I would definitely turn down the gain. If you can turn the gain down, and the noise goes away, or is minimal, then, turn up your stereo to the maximum listening level, and check for good sound quality without distortion. One problem seems that maybe you have your gains set too high.
Then, check to see if you hear the buzz on the CD player, and other sources on your HU, such as AUX, Radio, internal SD card, etc. This way you can isolate what source might be causing the noise interference. I would definitely purchase high quality RCA cables.
Some of the cheaper stereo's have interference problems. The best thing to do is to make sure all your units are properly grounded. Check that your engine grounds are connected properly too. There is a flat ground cable behind the engine, connected to the top of the firewall, that splits into two cables. One side connects to the manifold. The other cable goes to your negative battery cable at the engine block. This makes sure that your tub and firewall are properly grounded. Then, inside the vehicle, behind the stereo, there is also another ground cable, that connects behind the instrument panel or sometimes it is on the firewall. You can move it around and maybe find a better ground point that may help to reduce or eliminate the noise. You might want to check if it is actually connected. Sometimes, this cable is removed, or not grounded to the chassis. This was the case for me after my stock radio was removed. My aftermarket radio was connected to the ground cable, but the other end wasn't even connected to the vehicle. You might want to ground your stereo chassis too, as well as making sure your ground cables on your radio are properly connected to a grounded source.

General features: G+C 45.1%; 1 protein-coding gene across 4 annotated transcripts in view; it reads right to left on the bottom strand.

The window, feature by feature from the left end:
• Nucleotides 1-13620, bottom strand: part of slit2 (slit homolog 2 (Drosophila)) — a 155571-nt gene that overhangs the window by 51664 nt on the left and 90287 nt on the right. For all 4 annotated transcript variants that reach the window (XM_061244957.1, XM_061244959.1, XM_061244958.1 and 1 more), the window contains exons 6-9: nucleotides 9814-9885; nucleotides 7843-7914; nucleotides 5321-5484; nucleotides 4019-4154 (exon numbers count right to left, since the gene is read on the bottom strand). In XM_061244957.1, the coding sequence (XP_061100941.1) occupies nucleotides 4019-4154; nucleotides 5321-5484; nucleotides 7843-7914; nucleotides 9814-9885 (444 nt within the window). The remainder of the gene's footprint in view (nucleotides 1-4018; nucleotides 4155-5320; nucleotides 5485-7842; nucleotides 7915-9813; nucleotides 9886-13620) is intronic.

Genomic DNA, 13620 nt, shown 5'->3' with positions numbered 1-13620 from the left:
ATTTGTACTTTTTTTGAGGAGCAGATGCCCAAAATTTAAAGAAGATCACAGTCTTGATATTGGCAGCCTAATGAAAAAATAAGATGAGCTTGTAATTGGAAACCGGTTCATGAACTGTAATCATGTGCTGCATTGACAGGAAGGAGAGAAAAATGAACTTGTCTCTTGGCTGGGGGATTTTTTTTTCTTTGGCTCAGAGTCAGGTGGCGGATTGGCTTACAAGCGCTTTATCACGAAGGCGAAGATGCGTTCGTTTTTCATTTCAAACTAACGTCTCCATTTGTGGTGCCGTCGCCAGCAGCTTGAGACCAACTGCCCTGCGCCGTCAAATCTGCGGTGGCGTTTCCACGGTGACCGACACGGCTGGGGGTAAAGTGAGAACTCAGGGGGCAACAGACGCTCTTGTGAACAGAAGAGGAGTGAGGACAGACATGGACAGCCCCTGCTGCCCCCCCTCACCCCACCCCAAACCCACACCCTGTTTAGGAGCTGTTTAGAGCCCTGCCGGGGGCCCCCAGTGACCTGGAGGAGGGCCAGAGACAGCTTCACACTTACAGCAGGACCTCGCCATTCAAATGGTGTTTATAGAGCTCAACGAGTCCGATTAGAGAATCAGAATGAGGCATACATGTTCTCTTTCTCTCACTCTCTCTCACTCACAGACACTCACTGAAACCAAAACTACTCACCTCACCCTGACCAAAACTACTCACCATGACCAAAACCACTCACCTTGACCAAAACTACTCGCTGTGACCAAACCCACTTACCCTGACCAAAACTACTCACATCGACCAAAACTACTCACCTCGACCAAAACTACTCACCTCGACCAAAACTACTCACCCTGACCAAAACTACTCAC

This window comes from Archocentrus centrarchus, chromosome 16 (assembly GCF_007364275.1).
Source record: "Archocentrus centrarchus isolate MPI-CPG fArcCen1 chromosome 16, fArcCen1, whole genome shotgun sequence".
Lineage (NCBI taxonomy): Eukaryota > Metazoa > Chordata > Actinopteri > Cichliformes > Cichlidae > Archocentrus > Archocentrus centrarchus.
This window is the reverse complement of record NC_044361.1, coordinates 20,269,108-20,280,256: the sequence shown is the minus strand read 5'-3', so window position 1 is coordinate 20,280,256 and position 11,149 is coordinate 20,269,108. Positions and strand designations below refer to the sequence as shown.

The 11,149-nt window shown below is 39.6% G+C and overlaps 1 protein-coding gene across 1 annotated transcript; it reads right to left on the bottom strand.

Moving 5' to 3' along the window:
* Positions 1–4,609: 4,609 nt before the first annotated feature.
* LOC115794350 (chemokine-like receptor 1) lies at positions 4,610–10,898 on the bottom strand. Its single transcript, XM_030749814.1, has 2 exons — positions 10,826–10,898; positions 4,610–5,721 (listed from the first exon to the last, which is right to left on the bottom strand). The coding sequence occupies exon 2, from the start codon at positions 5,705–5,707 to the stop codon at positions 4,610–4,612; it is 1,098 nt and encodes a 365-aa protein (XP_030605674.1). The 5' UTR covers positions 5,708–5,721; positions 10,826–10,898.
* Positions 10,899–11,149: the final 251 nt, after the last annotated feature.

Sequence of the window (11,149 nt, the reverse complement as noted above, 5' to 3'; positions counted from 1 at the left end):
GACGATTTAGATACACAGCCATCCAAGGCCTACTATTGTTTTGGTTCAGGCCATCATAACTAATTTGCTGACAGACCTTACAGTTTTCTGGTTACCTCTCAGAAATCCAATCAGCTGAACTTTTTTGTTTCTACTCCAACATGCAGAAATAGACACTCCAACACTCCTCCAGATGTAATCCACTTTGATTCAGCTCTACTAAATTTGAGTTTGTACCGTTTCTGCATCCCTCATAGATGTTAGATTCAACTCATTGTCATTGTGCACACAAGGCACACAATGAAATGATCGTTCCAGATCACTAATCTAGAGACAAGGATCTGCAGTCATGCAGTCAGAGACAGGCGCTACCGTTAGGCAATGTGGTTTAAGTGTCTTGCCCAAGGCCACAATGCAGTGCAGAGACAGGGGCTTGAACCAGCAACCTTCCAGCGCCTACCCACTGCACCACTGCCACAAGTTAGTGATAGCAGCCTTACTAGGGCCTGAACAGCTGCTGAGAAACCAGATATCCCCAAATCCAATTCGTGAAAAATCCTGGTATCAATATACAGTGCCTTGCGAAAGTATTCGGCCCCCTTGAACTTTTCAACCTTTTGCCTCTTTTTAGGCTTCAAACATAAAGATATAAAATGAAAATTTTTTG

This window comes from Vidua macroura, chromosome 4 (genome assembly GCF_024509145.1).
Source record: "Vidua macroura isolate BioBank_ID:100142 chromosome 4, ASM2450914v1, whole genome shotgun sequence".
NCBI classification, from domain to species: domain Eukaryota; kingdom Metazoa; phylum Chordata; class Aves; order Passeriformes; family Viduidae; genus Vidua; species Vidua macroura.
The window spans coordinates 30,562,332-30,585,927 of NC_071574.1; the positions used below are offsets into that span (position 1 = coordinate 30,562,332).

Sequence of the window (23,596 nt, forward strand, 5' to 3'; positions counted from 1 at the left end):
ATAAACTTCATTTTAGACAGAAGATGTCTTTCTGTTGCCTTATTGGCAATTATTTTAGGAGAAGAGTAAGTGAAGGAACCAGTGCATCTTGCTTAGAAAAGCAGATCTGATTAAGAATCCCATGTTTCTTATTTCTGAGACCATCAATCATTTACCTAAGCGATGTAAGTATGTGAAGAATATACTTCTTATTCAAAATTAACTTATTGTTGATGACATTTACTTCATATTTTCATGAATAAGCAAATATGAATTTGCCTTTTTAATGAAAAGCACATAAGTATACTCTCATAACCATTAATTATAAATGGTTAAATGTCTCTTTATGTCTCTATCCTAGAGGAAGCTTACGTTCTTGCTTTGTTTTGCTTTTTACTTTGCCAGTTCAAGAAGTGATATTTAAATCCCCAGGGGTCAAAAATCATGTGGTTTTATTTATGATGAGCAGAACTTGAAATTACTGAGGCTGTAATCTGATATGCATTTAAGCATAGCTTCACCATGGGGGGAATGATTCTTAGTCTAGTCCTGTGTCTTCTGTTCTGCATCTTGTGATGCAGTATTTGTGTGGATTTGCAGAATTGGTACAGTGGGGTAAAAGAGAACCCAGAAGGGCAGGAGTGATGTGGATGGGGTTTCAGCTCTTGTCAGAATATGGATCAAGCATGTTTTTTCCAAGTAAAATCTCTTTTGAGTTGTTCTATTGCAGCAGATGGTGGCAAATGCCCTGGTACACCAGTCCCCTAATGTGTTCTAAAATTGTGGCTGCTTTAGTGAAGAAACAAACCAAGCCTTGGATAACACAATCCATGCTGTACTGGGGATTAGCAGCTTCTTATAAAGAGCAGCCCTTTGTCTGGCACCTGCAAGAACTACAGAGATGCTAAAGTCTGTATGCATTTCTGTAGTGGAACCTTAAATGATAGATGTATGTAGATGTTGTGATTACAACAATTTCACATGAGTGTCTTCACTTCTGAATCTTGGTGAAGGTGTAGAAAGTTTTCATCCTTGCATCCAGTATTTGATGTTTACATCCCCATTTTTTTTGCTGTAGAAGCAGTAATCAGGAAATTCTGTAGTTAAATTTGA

Next, you may need to get noise reduction units. I had no noise in my CD source, but I had awful noise in my AUX source. So, I ran a noise reducer through my AUX source plug, and that zapped it. You have to troubleshoot the system and determine what is causing the noise.
I actually purchased a noise reducer for my RCA cables, my power and my AUX. All three noise reducers cost me $25.00. I had this problem with stereo's in the past. In my Mustang, it was my power source that was causing the noise. In my Jeep, it was my AUX source. The problem is that when you amp the stereo, you also amp any noise interference.
Below the picture at the link to the power noise suppressor, there is a discount for all three noise supressors. There is a RCA noise suppressor, A line noise suppressor, and the power noise suppressor. I just brought all three for the discount, and I was able to troubleshoot exactly what source was causing my noise interference. It was the line noise suppressor that worked for me, which I connected to my AUX. I also threw in the power noise suppressor, into my system, just for good measure. The RCA noise suppressor did nothing for me, but I wasn't getting any noise from my CD source, so obviously it wasn't my amp or RCA's. Because, if it was, I would have been getting noise from all sources. I would also check to see if you get more noise from one source over another source.
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